On the surface, Americanah is a riveting love story between high school sweethearts, Ifemelu and Obinze, that starts in Lagos during a time of military dictatorship. With Obinze, Ifemelu was “at ease; her skin felt as though it was her right size.” The two are separated when Ifemelu moves to America amidst ongoing university strikes in Nigeria. In America, Ifemelu becomes aware of race, falls in love with her natural hair, explores an interracial relationship and becomes a prominent blogger. Obinze, on the other hand, moves to England where he battles loneliness and struggles to make a living working under the table jobs after overstaying his visa: “[he] lived in London indeed but invisibly, his existence like an erased pencil sketch.” Eventually, the two reunite in Lagos, where Obinze has become a ‘big boy’ and Ifemelu is struggling to carve a new career after being away from home for 13 years. In the end, Ifemelu and Obinze must make a very difficult decision.  But Americanah is more than a love story: it is a social critique and a dissection of the politics of identity.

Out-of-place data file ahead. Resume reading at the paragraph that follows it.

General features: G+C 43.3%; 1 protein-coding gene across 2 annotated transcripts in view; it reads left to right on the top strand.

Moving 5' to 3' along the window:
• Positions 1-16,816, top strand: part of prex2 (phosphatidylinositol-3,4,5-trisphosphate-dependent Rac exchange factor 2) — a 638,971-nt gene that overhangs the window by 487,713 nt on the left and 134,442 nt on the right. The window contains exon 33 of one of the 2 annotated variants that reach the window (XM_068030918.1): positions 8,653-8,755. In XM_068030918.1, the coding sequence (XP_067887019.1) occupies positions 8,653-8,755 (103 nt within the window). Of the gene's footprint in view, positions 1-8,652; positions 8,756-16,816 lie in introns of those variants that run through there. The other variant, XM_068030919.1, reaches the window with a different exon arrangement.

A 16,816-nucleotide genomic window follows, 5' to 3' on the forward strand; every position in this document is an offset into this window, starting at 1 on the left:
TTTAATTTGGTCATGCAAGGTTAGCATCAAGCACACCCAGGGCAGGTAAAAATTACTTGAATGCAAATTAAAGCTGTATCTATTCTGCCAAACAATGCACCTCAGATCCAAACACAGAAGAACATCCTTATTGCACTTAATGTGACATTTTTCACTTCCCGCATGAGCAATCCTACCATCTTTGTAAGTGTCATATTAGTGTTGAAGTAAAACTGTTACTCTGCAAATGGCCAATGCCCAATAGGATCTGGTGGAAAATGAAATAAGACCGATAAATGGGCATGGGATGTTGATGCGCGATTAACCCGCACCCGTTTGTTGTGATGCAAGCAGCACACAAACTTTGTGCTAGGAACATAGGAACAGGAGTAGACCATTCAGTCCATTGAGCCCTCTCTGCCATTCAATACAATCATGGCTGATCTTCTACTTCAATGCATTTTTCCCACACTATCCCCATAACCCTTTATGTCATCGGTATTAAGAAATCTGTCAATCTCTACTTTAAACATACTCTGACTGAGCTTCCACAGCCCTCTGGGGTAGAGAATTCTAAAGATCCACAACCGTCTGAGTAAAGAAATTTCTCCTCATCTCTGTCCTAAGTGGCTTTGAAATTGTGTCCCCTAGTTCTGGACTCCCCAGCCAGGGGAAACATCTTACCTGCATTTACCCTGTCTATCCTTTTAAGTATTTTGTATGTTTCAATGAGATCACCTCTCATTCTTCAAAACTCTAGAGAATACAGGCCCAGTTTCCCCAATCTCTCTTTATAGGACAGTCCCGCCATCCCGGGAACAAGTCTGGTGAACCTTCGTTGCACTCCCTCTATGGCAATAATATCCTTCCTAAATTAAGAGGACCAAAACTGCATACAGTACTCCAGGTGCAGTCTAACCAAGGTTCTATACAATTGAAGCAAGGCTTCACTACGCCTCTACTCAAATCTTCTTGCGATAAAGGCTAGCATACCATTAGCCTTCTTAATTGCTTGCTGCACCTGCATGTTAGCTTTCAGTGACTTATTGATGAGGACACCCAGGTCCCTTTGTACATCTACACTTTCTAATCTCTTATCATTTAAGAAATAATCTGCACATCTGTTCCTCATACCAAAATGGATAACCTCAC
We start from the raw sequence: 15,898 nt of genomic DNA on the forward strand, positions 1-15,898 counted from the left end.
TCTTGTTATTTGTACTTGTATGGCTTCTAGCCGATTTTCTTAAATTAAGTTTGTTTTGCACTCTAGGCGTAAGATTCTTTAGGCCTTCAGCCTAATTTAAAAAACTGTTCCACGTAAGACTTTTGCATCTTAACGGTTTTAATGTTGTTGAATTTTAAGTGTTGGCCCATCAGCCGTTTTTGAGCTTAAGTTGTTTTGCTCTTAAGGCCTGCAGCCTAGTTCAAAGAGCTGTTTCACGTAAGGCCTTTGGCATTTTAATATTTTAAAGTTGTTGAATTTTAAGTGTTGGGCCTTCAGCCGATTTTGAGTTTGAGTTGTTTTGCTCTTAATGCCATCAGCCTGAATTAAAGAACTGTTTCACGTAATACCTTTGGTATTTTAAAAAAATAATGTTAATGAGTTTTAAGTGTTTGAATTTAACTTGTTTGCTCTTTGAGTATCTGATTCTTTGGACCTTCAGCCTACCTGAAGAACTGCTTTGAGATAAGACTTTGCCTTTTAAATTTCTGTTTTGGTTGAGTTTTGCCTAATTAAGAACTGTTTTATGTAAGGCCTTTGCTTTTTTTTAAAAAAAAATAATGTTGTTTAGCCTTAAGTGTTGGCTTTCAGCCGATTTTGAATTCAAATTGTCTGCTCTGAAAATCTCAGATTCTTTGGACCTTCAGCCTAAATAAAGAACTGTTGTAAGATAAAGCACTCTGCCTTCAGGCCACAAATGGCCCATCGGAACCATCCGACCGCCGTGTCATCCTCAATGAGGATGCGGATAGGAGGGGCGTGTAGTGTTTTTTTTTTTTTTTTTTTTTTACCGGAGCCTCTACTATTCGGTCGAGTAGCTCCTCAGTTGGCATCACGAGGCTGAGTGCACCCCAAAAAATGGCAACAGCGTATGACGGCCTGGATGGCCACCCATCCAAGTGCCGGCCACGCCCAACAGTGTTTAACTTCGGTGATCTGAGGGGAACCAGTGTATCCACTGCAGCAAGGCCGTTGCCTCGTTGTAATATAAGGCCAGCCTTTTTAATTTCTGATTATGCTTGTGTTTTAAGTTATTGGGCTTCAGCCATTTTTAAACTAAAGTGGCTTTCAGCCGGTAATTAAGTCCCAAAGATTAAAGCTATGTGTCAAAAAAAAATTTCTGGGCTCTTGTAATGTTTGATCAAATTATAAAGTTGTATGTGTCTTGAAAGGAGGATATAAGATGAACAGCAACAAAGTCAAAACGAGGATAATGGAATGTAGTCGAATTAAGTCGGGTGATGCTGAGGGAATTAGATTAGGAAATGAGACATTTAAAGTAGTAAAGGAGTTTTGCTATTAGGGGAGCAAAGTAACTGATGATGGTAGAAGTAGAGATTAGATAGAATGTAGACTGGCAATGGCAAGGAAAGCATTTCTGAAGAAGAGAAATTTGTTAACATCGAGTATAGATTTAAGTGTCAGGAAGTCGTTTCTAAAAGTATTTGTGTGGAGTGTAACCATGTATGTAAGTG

What is genius about Americanah is that almost anyone can find something to relate to in it: there is no doubt that this novel will appeal to an even broader audience than Adichie’s previous work.  However, the virtue of Americanah–its ability to cut across 3 continents and multiple subject matters–may also be its vice. The book attempts to do too much by cramming so many complex topics (race, politics, hair, class, interracial relationships, the immigrant experience, nouveau Lagos, etc) into one story line. Several of her full-length blog posts with titles like: ‘To my Fellow Non-American Blacks: In America, You Are Black, Baby’ and ‘A Michelle Obama Shout-Out Plus Hair as Race Metaphor’ are included in the book. After a while, reading the blog posts can become cumbersome (they reminded me of all the assigned reading I had to do in law school for a critical race theory class). Also, at some points in the novel, the hair angle seemed forced (for starters, why was Ifemelu getting braids to go to Nigeria aka the land of cheaper and better braids?) and proselytistic. Interestingly, religion is subtly critiqued and slightly caricatured where explored: characters are found fasting themselves to sickness and diagnosing evil spirits.